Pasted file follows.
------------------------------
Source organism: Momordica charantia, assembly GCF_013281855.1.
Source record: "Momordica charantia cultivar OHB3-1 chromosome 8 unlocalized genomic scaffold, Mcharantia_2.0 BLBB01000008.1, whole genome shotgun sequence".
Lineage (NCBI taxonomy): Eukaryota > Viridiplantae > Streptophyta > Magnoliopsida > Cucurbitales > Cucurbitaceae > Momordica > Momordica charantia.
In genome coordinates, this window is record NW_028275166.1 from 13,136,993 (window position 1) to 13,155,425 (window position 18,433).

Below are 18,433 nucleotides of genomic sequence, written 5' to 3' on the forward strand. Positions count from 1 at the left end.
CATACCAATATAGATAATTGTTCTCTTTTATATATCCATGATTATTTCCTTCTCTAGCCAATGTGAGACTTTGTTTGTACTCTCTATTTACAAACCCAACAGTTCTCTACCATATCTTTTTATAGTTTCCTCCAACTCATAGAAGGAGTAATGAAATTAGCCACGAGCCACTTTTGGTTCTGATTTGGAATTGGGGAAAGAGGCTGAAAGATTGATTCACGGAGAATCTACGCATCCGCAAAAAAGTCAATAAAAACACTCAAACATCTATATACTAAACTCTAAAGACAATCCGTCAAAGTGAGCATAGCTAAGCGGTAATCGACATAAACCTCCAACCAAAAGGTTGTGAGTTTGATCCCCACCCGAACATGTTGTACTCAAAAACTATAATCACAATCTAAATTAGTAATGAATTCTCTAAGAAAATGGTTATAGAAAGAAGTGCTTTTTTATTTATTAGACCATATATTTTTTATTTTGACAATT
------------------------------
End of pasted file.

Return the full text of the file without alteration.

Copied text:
Source organism: Momordica charantia, assembly GCF_013281855.1.
Source record: "Momordica charantia cultivar OHB3-1 chromosome 8 unlocalized genomic scaffold, Mcharantia_2.0 BLBB01000008.1, whole genome shotgun sequence".
Lineage (NCBI taxonomy): Eukaryota > Viridiplantae > Streptophyta > Magnoliopsida > Cucurbitales > Cucurbitaceae > Momordica > Momordica charantia.
In genome coordinates, this window is record NW_028275166.1 from 13,136,993 (window position 1) to 13,155,425 (window position 18,433).

Below are 18,433 nucleotides of genomic sequence, written 5' to 3' on the forward strand. Positions count from 1 at the left end.
CATACCAATATAGATAATTGTTCTCTTTTATATATCCATGATTATTTCCTTCTCTAGCCAATGTGAGACTTTGTTTGTACTCTCTATTTACAAACCCAACAGTTCTCTACCATATCTTTTTATAGTTTCCTCCAACTCATAGAAGGAGTAATGAAATTAGCCACGAGCCACTTTTGGTTCTGATTTGGAATTGGGGAAAGAGGCTGAAAGATTGATTCACGGAGAATCTACGCATCCGCAAAAAAGTCAATAAAAACACTCAAACATCTATATACTAAACTCTAAAGACAATCCGTCAAAGTGAGCATAGCTAAGCGGTAATCGACATAAACCTCCAACCAAAAGGTTGTGAGTTTGATCCCCACCCGAACATGTTGTACTCAAAAACTATAATCACAATCTAAATTAGTAATGAATTCTCTAAGAAAATGGTTATAGAAAGAAGTGCTTTTTTATTTATTAGACCATATATTTTTTATTTTGACAATT